Playwright Lorraine Hansberry was a social justice warrior who fought racial discrimination and discrimination against women and used her writing as a vehicle for social change.
Hansberry’s writing was pioneering.
“American Masters – Lorraine Hansberry: Sighted Eyes/Feeling Heart,” the first in-depth look at Hansberry’s complex life, will air tonight on PBS at 9 p.m. The documentary will stream Saturday at pbs.org/americanmasters and on PBS apps.
In 1959, the 28-year-old Chicago native garnered national acclaim and became the first black playwright to win the coveted top award from the New York Drama Critics’ Circle for her play “A Raisin in the Sun.”
Two years earlier, Hansberry became a voice for the lesbian community, but this effort was done in secret.
Hansberry, who had concealed her identity as a lesbian, penned an anonymous letter to the editors to The Ladder, the nation’s first subscription-based lesbian magazine and identified herself as a “heterosexually married lesbian.” She also published four short stories about lesbians under the pseudonym Leslie Jones.
Filmmaker and Peabody Award-winner Tracy Heather Strain (“Unnatural Causes,” “I’ll Make Me a World,” “American Experience: Building the Alaska Highway”) used 93 sources, such as Hanberry’s personal papers and archives, including home movies and rare photos, as source material.
“Lorraine Hansberry: Sighted Eyes/Feeling Heart,” spotlights not only Hansberry’s lifetime commitment to fighting injustice, but also her talent of using writing as her medium for activism at a crucial time for black civil rights.
The documentary also explores Hansberry’s hidden identity as a lesbian.
Hansberry died of pancreatic cancer in 1965 at the age of 34.
In an interview with Q Voice News, Strain discusses not finding all the answers about Hansberry’s life, her passion for justice, and her legacy.
Here are some excerpts.
Answers, but not all the answers
“Most surprisingly, when I read her papers, I thought I would get answers, but I didn’t,” Strain says. “I wanted to hear what she thought about things in her life. For example, What was it like to be an interracial couple in the 1950s. I thought she would comment on more events of the day. There was no information on her friendship with James Baldwin and Nina Simone.”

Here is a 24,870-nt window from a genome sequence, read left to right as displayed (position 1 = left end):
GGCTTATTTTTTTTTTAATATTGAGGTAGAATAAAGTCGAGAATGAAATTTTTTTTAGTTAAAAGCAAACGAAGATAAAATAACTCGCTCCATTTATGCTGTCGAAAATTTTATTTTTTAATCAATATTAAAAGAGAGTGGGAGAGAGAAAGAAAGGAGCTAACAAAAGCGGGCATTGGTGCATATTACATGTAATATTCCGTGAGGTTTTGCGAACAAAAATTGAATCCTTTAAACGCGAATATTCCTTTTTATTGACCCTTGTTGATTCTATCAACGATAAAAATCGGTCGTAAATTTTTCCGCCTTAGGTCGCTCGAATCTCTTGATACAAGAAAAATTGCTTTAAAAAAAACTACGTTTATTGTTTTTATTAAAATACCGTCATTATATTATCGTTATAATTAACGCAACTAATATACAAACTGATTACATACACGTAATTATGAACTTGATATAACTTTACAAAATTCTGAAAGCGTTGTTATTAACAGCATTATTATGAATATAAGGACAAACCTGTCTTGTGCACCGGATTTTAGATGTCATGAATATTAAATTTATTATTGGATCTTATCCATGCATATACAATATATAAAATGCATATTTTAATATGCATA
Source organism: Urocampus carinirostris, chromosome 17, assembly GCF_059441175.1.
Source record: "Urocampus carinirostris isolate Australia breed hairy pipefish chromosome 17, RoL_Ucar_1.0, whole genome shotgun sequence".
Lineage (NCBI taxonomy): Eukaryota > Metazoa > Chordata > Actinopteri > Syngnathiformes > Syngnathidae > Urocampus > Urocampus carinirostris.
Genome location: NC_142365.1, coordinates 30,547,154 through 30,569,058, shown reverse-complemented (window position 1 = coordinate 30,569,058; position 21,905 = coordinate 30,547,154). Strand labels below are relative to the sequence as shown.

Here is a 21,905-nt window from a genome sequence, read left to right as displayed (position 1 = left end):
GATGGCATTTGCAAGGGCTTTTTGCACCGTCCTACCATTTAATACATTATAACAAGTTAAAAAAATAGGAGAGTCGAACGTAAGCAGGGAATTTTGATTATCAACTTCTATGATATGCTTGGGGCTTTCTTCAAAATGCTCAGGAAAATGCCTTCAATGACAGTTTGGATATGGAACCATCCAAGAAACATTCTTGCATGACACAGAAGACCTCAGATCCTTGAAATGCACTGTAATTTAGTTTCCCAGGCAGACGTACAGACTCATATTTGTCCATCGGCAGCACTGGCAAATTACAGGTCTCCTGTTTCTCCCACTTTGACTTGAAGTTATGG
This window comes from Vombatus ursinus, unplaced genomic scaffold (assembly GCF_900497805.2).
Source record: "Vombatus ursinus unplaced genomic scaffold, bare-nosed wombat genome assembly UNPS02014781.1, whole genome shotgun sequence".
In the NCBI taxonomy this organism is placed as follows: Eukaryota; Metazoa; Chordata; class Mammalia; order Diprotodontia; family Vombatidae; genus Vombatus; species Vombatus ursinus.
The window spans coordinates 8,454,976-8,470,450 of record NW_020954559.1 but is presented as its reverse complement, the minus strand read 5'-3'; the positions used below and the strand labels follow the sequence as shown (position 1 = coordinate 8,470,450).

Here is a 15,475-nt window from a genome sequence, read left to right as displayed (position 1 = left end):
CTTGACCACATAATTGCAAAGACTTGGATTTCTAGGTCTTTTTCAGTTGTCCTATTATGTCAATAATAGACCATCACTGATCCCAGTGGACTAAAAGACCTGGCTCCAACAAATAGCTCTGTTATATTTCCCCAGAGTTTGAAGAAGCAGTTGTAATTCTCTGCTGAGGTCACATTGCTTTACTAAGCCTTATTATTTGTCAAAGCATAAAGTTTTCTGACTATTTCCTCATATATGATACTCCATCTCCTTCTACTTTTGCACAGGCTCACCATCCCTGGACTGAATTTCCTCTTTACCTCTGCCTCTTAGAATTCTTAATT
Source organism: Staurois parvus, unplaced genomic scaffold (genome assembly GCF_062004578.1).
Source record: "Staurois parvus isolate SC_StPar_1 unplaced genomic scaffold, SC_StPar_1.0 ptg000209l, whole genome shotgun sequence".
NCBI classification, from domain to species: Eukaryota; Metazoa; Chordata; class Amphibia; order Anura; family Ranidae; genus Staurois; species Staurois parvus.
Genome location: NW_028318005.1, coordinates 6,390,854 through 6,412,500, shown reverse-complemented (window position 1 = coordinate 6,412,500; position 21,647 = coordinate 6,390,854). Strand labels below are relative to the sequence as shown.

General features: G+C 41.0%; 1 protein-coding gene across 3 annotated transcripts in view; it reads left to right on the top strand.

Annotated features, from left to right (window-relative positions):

A warrior for justice
“Lorraine was aware of injustice from a very young age,” Strain says. “One of the things that she got from her parents was, You try to fix the situation. They were activists. They spent a lot of time and money trying to fix things. You apply your gifts and blessing to uplift the race and make things happen.”
Hansberry’s pen was mightier than the sword
“There will be injustices in the world, and you do your part to help solve them,” Strain says. “She saw her dad use the legal way. She tried journalism, working at Paul Robeson’s Freedom newspaper in Harlem. Paul Robeson believed that artists had a role to play in society. Lorraine used writing as her vehicle for social change.”
Hansberry made the FBI list as a communist sympathizer, but she wasn’t intimidated into silence
“Lorraine had a type of confidence that I admire,” Strain says. “Lorraine started her training to be an outspoken person in the world as a child. She was from a family where they debated things at the table. She spent a lot of time reading. She was constantly educating herself.
“Lorraine taught herself to write a play. Who is this 28 year old who writes something that goes to Broadway? It’s important for this film to show that this didn’t pop out of nowhere.”
Writing for The Ladder
“Lorraine met with Phyllis Lyon, who co-founded the Daughters of Bilitis in 1955,” Strain says. “She gave them money, but told them she couldn’t be public. Lorraine seemed to be very excited.”
Hansberry’s identities didn’t intersect
“Lorraine had these boxes. She compartmentalized a lot,” Strain says. “I’m under the impression that many of her friends who were part of her lesbian circle didn’t know friends in her other circles.
“Lorraine seemed like a very lonely person in many ways,” Strain says. “She had many identities, and they lived apart.”
“Lorraine wrote about her lesbian friends in her journals,” Strain says.
“Edie Windsor was friends with Lorraine. Edie remembers giving Lorraine a ride from Philadelphia to New York City, but she didn’t remember any of the details.
“We wanted to speak with some of Lorraine’s lesbian friends, but for whatever reasons, they didn’t want to appear on camera,” Strain says.
Shortly before she died, Hansberry questioned if she was doing enough, if she was a revolutionary
“Her questioning speaks about her character,” Strain says. “Lorraine had lots of gifts. She wanted to do more. It’s very inspiring.”